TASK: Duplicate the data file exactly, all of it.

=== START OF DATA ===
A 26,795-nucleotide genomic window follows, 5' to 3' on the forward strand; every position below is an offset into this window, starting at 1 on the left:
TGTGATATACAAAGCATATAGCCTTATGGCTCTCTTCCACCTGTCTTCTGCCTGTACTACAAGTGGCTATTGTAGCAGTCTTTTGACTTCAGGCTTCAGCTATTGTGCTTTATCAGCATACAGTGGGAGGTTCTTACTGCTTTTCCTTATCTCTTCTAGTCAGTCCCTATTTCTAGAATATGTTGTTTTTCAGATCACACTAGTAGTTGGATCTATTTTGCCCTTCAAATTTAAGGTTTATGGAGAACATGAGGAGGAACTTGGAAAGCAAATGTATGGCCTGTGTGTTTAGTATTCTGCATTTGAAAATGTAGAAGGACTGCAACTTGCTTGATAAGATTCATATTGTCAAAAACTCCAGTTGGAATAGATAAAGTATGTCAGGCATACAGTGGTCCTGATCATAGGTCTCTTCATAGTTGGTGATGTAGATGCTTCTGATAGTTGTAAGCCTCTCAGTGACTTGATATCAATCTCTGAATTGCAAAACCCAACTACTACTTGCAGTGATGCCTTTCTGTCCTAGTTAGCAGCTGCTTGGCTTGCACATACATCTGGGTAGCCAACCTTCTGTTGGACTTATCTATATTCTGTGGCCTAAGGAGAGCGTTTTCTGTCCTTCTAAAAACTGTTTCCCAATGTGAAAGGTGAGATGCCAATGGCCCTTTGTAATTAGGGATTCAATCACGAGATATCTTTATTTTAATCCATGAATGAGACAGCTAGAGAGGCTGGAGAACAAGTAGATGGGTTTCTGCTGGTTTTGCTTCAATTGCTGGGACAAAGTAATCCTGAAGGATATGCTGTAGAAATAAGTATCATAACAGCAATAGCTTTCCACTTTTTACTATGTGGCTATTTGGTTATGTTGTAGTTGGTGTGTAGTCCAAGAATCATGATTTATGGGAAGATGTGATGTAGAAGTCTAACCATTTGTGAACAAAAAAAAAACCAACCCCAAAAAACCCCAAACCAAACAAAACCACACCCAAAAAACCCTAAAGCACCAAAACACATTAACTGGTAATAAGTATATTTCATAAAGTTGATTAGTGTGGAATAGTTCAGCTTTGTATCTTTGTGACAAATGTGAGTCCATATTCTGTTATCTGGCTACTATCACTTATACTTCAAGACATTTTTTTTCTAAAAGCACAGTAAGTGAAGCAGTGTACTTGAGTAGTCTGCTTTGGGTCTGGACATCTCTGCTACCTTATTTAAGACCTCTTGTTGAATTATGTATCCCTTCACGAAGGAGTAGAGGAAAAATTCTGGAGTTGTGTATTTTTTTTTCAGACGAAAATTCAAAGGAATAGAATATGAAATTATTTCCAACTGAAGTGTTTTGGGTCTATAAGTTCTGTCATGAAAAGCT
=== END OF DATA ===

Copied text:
A 26,795-nucleotide genomic window follows, 5' to 3' on the forward strand; every position below is an offset into this window, starting at 1 on the left:
TGTGATATACAAAGCATATAGCCTTATGGCTCTCTTCCACCTGTCTTCTGCCTGTACTACAAGTGGCTATTGTAGCAGTCTTTTGACTTCAGGCTTCAGCTATTGTGCTTTATCAGCATACAGTGGGAGGTTCTTACTGCTTTTCCTTATCTCTTCTAGTCAGTCCCTATTTCTAGAATATGTTGTTTTTCAGATCACACTAGTAGTTGGATCTATTTTGCCCTTCAAATTTAAGGTTTATGGAGAACATGAGGAGGAACTTGGAAAGCAAATGTATGGCCTGTGTGTTTAGTATTCTGCATTTGAAAATGTAGAAGGACTGCAACTTGCTTGATAAGATTCATATTGTCAAAAACTCCAGTTGGAATAGATAAAGTATGTCAGGCATACAGTGGTCCTGATCATAGGTCTCTTCATAGTTGGTGATGTAGATGCTTCTGATAGTTGTAAGCCTCTCAGTGACTTGATATCAATCTCTGAATTGCAAAACCCAACTACTACTTGCAGTGATGCCTTTCTGTCCTAGTTAGCAGCTGCTTGGCTTGCACATACATCTGGGTAGCCAACCTTCTGTTGGACTTATCTATATTCTGTGGCCTAAGGAGAGCGTTTTCTGTCCTTCTAAAAACTGTTTCCCAATGTGAAAGGTGAGATGCCAATGGCCCTTTGTAATTAGGGATTCAATCACGAGATATCTTTATTTTAATCCATGAATGAGACAGCTAGAGAGGCTGGAGAACAAGTAGATGGGTTTCTGCTGGTTTTGCTTCAATTGCTGGGACAAAGTAATCCTGAAGGATATGCTGTAGAAATAAGTATCATAACAGCAATAGCTTTCCACTTTTTACTATGTGGCTATTTGGTTATGTTGTAGTTGGTGTGTAGTCCAAGAATCATGATTTATGGGAAGATGTGATGTAGAAGTCTAACCATTTGTGAACAAAAAAAAAACCAACCCCAAAAAACCCCAAACCAAACAAAACCACACCCAAAAAACCCTAAAGCACCAAAACACATTAACTGGTAATAAGTATATTTCATAAAGTTGATTAGTGTGGAATAGTTCAGCTTTGTATCTTTGTGACAAATGTGAGTCCATATTCTGTTATCTGGCTACTATCACTTATACTTCAAGACATTTTTTTTCTAAAAGCACAGTAAGTGAAGCAGTGTACTTGAGTAGTCTGCTTTGGGTCTGGACATCTCTGCTACCTTATTTAAGACCTCTTGTTGAATTATGTATCCCTTCACGAAGGAGTAGAGGAAAAATTCTGGAGTTGTGTATTTTTTTTTCAGACGAAAATTCAAAGGAATAGAATATGAAATTATTTCCAACTGAAGTGTTTTGGGTCTATAAGTTCTGTCATGAAAAGCT